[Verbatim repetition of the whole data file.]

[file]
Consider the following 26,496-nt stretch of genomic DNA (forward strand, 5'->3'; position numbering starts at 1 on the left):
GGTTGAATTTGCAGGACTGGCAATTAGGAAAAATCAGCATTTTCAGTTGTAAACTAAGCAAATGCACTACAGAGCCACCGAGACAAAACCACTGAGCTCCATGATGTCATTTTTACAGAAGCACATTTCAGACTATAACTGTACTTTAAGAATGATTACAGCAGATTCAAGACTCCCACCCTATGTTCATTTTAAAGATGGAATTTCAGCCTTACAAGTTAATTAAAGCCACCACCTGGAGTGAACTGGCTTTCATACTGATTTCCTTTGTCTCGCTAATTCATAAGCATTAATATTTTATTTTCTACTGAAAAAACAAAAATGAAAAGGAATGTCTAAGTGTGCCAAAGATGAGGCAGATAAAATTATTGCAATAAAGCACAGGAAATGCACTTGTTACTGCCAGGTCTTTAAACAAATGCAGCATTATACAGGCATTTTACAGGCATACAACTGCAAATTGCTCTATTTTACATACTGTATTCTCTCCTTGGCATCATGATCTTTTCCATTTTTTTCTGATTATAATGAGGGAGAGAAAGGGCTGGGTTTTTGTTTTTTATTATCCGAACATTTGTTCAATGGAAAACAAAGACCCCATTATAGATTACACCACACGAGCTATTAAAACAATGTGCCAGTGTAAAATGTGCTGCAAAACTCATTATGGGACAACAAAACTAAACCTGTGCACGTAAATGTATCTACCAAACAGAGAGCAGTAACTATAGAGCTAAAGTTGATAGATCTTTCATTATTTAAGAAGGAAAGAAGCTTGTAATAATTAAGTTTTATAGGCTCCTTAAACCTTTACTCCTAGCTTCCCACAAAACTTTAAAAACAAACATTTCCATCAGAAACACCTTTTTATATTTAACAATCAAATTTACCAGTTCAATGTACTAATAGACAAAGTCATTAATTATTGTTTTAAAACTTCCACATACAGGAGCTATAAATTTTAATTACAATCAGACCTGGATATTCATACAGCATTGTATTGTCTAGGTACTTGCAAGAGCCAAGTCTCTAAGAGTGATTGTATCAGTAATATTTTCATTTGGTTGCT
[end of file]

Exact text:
Consider the following 26,496-nt stretch of genomic DNA (forward strand, 5'->3'; position numbering starts at 1 on the left):
GGTTGAATTTGCAGGACTGGCAATTAGGAAAAATCAGCATTTTCAGTTGTAAACTAAGCAAATGCACTACAGAGCCACCGAGACAAAACCACTGAGCTCCATGATGTCATTTTTACAGAAGCACATTTCAGACTATAACTGTACTTTAAGAATGATTACAGCAGATTCAAGACTCCCACCCTATGTTCATTTTAAAGATGGAATTTCAGCCTTACAAGTTAATTAAAGCCACCACCTGGAGTGAACTGGCTTTCATACTGATTTCCTTTGTCTCGCTAATTCATAAGCATTAATATTTTATTTTCTACTGAAAAAACAAAAATGAAAAGGAATGTCTAAGTGTGCCAAAGATGAGGCAGATAAAATTATTGCAATAAAGCACAGGAAATGCACTTGTTACTGCCAGGTCTTTAAACAAATGCAGCATTATACAGGCATTTTACAGGCATACAACTGCAAATTGCTCTATTTTACATACTGTATTCTCTCCTTGGCATCATGATCTTTTCCATTTTTTTCTGATTATAATGAGGGAGAGAAAGGGCTGGGTTTTTGTTTTTTATTATCCGAACATTTGTTCAATGGAAAACAAAGACCCCATTATAGATTACACCACACGAGCTATTAAAACAATGTGCCAGTGTAAAATGTGCTGCAAAACTCATTATGGGACAACAAAACTAAACCTGTGCACGTAAATGTATCTACCAAACAGAGAGCAGTAACTATAGAGCTAAAGTTGATAGATCTTTCATTATTTAAGAAGGAAAGAAGCTTGTAATAATTAAGTTTTATAGGCTCCTTAAACCTTTACTCCTAGCTTCCCACAAAACTTTAAAAACAAACATTTCCATCAGAAACACCTTTTTATATTTAACAATCAAATTTACCAGTTCAATGTACTAATAGACAAAGTCATTAATTATTGTTTTAAAACTTCCACATACAGGAGCTATAAATTTTAATTACAATCAGACCTGGATATTCATACAGCATTGTATTGTCTAGGTACTTGCAAGAGCCAAGTCTCTAAGAGTGATTGTATCAGTAATATTTTCATTTGGTTGCT